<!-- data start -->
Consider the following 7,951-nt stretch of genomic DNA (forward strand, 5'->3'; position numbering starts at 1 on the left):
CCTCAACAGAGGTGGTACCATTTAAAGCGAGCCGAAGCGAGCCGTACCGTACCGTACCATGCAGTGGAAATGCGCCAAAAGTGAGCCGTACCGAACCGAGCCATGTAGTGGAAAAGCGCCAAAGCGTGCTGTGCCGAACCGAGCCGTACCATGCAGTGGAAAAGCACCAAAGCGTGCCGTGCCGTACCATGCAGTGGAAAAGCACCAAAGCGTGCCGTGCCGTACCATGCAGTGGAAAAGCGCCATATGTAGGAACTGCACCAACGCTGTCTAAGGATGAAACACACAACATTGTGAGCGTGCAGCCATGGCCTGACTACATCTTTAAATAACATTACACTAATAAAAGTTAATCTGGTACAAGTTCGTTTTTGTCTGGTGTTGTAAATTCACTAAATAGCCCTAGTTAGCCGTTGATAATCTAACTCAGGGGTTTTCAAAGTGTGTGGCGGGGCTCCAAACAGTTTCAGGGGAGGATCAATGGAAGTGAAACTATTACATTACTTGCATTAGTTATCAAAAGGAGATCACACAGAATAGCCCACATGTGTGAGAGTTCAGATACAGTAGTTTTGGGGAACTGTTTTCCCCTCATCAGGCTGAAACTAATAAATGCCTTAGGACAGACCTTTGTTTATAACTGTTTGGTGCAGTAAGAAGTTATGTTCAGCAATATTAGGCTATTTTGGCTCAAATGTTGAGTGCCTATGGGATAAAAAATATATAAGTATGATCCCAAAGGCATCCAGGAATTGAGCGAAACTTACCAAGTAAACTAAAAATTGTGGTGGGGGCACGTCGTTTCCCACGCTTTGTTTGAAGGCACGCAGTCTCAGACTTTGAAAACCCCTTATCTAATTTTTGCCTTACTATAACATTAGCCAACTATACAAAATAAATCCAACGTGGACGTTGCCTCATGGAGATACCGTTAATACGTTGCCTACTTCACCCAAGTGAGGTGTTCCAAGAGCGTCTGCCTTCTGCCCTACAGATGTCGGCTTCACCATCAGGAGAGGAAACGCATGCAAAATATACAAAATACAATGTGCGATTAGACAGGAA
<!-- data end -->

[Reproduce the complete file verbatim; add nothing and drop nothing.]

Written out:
Consider the following 7,951-nt stretch of genomic DNA (forward strand, 5'->3'; position numbering starts at 1 on the left):
CCTCAACAGAGGTGGTACCATTTAAAGCGAGCCGAAGCGAGCCGTACCGTACCGTACCATGCAGTGGAAATGCGCCAAAAGTGAGCCGTACCGAACCGAGCCATGTAGTGGAAAAGCGCCAAAGCGTGCTGTGCCGAACCGAGCCGTACCATGCAGTGGAAAAGCACCAAAGCGTGCCGTGCCGTACCATGCAGTGGAAAAGCACCAAAGCGTGCCGTGCCGTACCATGCAGTGGAAAAGCGCCATATGTAGGAACTGCACCAACGCTGTCTAAGGATGAAACACACAACATTGTGAGCGTGCAGCCATGGCCTGACTACATCTTTAAATAACATTACACTAATAAAAGTTAATCTGGTACAAGTTCGTTTTTGTCTGGTGTTGTAAATTCACTAAATAGCCCTAGTTAGCCGTTGATAATCTAACTCAGGGGTTTTCAAAGTGTGTGGCGGGGCTCCAAACAGTTTCAGGGGAGGATCAATGGAAGTGAAACTATTACATTACTTGCATTAGTTATCAAAAGGAGATCACACAGAATAGCCCACATGTGTGAGAGTTCAGATACAGTAGTTTTGGGGAACTGTTTTCCCCTCATCAGGCTGAAACTAATAAATGCCTTAGGACAGACCTTTGTTTATAACTGTTTGGTGCAGTAAGAAGTTATGTTCAGCAATATTAGGCTATTTTGGCTCAAATGTTGAGTGCCTATGGGATAAAAAATATATAAGTATGATCCCAAAGGCATCCAGGAATTGAGCGAAACTTACCAAGTAAACTAAAAATTGTGGTGGGGGCACGTCGTTTCCCACGCTTTGTTTGAAGGCACGCAGTCTCAGACTTTGAAAACCCCTTATCTAATTTTTGCCTTACTATAACATTAGCCAACTATACAAAATAAATCCAACGTGGACGTTGCCTCATGGAGATACCGTTAATACGTTGCCTACTTCACCCAAGTGAGGTGTTCCAAGAGCGTCTGCCTTCTGCCCTACAGATGTCGGCTTCACCATCAGGAGAGGAAACGCATGCAAAATATACAAAATACAATGTGCGATTAGACAGGAA